Synchronous Fireflies Featured in
The phenomenon of synchronous fireflies is quite rare and absolutely spectacular. It occurs during some species of fireflies' mating season. Lighting up is a way of communicating for these charming bugs. Their synchronized flashing tends to occur in certain places around the world about at the end of May and throughout the middle of June. One of these places is Japan.
Observing fireflies (hotaru) is a tradition for the Japanese. The country boasts over 40 species of these beautiful insects, the most common being Heike and Genji fireflies. Many hotels and parks breed fireflies for the pleasure of their customers so, luckily, there are quite many places where visitors can see them. However, most Japanese fireflies that belong to Luciolinae subfamily make flashes rather than produce a continuous glow. Okinawa in South Japan is one of the few places in the country where you can see rare hime fireflies (Luciola filiformis yayeyamana), which fly lower to the ground and produce a kind of soft glow. Males emit light together attracting females in groups.
In Okinawa, the firefly season starts earlier than in the rest of Japan. It runs from mid-March to mid-May. Firefly viewing is available at Iriomote and Ishigaki Islands. Yaeyama Hime Firefly Tours are available through reservations. Banna Park at Ishigaki Island has a Hotaru Path. There are also many fireflies around the Omoto Mountain. In other regions, hime fireflies can be seen on Honshu Island in Hyogo Prefecture. Uchio Shrine offers firefly watching tours called Hikami Dream from June to July.
There are many places in Japan where fireflies live in the wild. Scientists express concern about crowds of viewers in the woods because this may distract the fireflies and interfere in their mating process. So if you want to witness this incredible phenomenon try your best to be careful and respect the nature.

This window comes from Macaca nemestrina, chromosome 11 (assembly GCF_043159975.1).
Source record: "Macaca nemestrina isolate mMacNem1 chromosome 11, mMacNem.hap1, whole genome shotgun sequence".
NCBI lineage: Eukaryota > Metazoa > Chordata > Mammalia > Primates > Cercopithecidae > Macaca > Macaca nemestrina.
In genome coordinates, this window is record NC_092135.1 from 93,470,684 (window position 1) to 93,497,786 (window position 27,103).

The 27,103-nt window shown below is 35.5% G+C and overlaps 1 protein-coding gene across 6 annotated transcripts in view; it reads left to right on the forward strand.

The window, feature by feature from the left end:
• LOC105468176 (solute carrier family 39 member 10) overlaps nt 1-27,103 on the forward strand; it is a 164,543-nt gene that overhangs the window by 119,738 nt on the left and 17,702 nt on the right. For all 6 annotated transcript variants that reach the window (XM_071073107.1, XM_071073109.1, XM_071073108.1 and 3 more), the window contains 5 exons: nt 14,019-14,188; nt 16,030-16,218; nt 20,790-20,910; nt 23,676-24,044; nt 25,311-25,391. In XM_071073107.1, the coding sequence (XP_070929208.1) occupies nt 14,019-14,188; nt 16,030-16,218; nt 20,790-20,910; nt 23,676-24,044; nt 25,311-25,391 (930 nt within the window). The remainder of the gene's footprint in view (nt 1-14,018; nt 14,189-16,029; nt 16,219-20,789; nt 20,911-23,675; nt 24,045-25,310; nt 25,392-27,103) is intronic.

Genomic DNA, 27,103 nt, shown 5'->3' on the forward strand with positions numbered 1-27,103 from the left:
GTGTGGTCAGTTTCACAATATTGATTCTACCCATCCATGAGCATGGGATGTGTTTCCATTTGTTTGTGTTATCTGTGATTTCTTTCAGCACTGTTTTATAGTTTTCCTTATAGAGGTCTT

When can one see synchronous fireflies in Japan?
Between mid-May and mid-July is the best time to see synchronous fireflies in Japan, especially during their mating season. Synchronous fireflies emit flashes of light that create mesmerizing displays in groups. Okinawa starts its firefly season early, from mid-March to mid-May, where viewers can enjoy the Yaeyama Hime Firefly Tours via advance reservations. Show more
Which locations in Japan are ideal for viewing hime fireflies?
Japan is home to over 40 species of fireflies, with popular viewing locations for rare hime fireflies found in Okinawa Islands of southern Japan. Iriomote, Ishigaki Islands, is a great location for firefly tours, featuring the Yaeyama Hime Firefly Tour that be accessed via a prior booking. Honshu Island offers firefly watching tours at Uchio Shrine that are called Hikami Dream and run from June to July. Additionally, Banna Park of Ishigaki Island lies along the Hotaru Path, while hime fireflies can also be seen in Omoto Mountain. Show more
How many types of fireflies does Japan have?
Japan has over 40 species of fireflies. The Genji and Heike fireflies are the most commonly seen, and most fireflies produce flashes. However, Japan has some unusual fireflies that emit continuous light and the rare hime fireflies are distinguished by their unique trait of flying low to the ground and emitting a soft glow. Japan is a great destination for firefly lovers to visit. Show more
Can one see fireflies in the Japanese wilderness?
Firefly viewing is possible in Japan's parks and hotels, where they breed fireflies. However, to experience their natural beauty, it is advised to avoid large crowds in the woods as this may interfere with the fireflies' mating process. To relish in the spectacular phenomena of fireflies, it is recommended to observe them in natural conditions and small groups. Show more
What is the process of synchronous fireflies mating like?
Synchronous fireflies use flashing lights to communicate during mating season. Males emit flashes of light to attract females as they fly around. Once a sufficient number of females are present, the males switch off their lights before synchronously switching them on; this creates a stunning display and is often referred to as 'Nature's Christmas Lights'. Show more